Filming Banjo Maker Jim Hartel
For our upcoming episode, MUSIC, Craft in America visited banjo maker Jim Hartel in Franklin, New York. See what he had to say about being a banjo maker!
How did you begin to make banjos and why do you concentrate on minstrel banjos?
I became interested in college early 70’S. I was an art student in Buffalo and took a class in American Folk music taught by William H. Talmadge. He wrote a study “The Folk Banjo and Clawhammer Performance Practice in the Upper South. He introduced me to the 5 string banjo so I set out to teach myself how to play. The first banjo I acquired, by mistake, a 4 string tenor and the book by Pete Seeger, “How to play the 5 string banjo.” So set out to make a 5-string neck. After that I began to repair and make banjos whenever I got the chance.
After looking into the history banjo in America and African origins, I became intrigued by the wide variety of banjos created during the first half of the 19th Century. There was no standardization and there was a lot of experimentation. Most banjos of that period didn’t use frets.
What exactly is a minstrel banjo?
The early banjo or “minstrel” banjo evolved in America from the African American slave instrument brought to the Americas from West Africa. The stroke (minstrel style) or clawhammer down picking style of playing is derive from African playing styles still practiced in West Africa today. There is evidence of the banjo being played by slave in America as early as 1630-40 in the Caribean. First documented in 1737. The first banjos or banjars made and played by plantation slaves were derived from the lute instrument from Africa. They were mostly gourd instruments with a skin head.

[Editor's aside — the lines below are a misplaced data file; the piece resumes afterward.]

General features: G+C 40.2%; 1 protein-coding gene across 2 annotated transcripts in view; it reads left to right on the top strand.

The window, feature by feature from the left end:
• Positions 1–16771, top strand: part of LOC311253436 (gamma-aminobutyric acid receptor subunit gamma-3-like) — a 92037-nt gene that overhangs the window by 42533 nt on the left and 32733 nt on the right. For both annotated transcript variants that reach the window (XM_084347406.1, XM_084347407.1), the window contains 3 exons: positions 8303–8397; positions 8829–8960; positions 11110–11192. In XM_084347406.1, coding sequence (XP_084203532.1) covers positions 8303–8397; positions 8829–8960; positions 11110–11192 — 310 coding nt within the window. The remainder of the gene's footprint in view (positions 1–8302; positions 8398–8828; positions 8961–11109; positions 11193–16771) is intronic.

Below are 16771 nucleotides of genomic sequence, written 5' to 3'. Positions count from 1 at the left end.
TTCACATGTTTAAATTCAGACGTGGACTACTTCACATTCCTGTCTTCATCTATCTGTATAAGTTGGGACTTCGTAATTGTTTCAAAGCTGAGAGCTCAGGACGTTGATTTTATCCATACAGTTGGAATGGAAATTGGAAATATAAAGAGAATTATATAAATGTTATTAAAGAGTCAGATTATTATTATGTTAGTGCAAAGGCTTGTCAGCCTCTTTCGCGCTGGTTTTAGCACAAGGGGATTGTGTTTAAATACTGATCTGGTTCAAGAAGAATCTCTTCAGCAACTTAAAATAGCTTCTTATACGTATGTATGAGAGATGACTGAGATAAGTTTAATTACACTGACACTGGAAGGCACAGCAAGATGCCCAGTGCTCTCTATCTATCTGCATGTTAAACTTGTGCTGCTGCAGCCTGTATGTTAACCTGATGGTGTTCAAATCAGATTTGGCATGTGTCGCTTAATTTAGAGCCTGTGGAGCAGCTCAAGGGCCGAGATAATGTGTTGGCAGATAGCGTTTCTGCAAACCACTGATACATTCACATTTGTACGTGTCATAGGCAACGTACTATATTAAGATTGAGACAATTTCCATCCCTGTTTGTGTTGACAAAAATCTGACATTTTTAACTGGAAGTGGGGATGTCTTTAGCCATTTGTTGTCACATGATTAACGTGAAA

You make all your own parts. Is this because the parts you need are not available, or do you want to have total control over the processes?
The metal parts brackets, hooks and nuts used on this early banjos are unique and not available today. I make my own hooks and nuts and get small foundries to cast other parts and then I clean them up and machine them. Most of the parts are made from brass.
Tell us about the minstrel banjo you made for Rhiannon Giddens? Did you discuss the design of her banjo?
I met her at a bones, banjo and fiddle workshop organized by Greg Adams at Harper’s Ferry a few years back. I had a Sweeney banjo with me that she asked to buy. I heard from her from time to time and sent out new banjo bridges to her whenever she needed them. Then a couple years ago she asked me to make her a Boucher banjo. So I went out meet her at a performance venue in Maine with a selection of banjos to chose from. Rather than select a Boucher she chose the new model I recently finished – Levi Brown banjo.
How did your careers as an artist and an art teacher help you to make banjos?
I think being an artist had more influence on my experience as an art teacher. As a teacher with a steady job, I had the stability to pursue my interest in banjo making .
Is there a connection between your sculptures and your banjos?
I’ve always been compelled to make things. I don’t differentiate much. I feel the same sense of focus and energy whether I’m modeling clay or carving wood, or building something. I enjoy using whatever skills I have to promote things I believe in.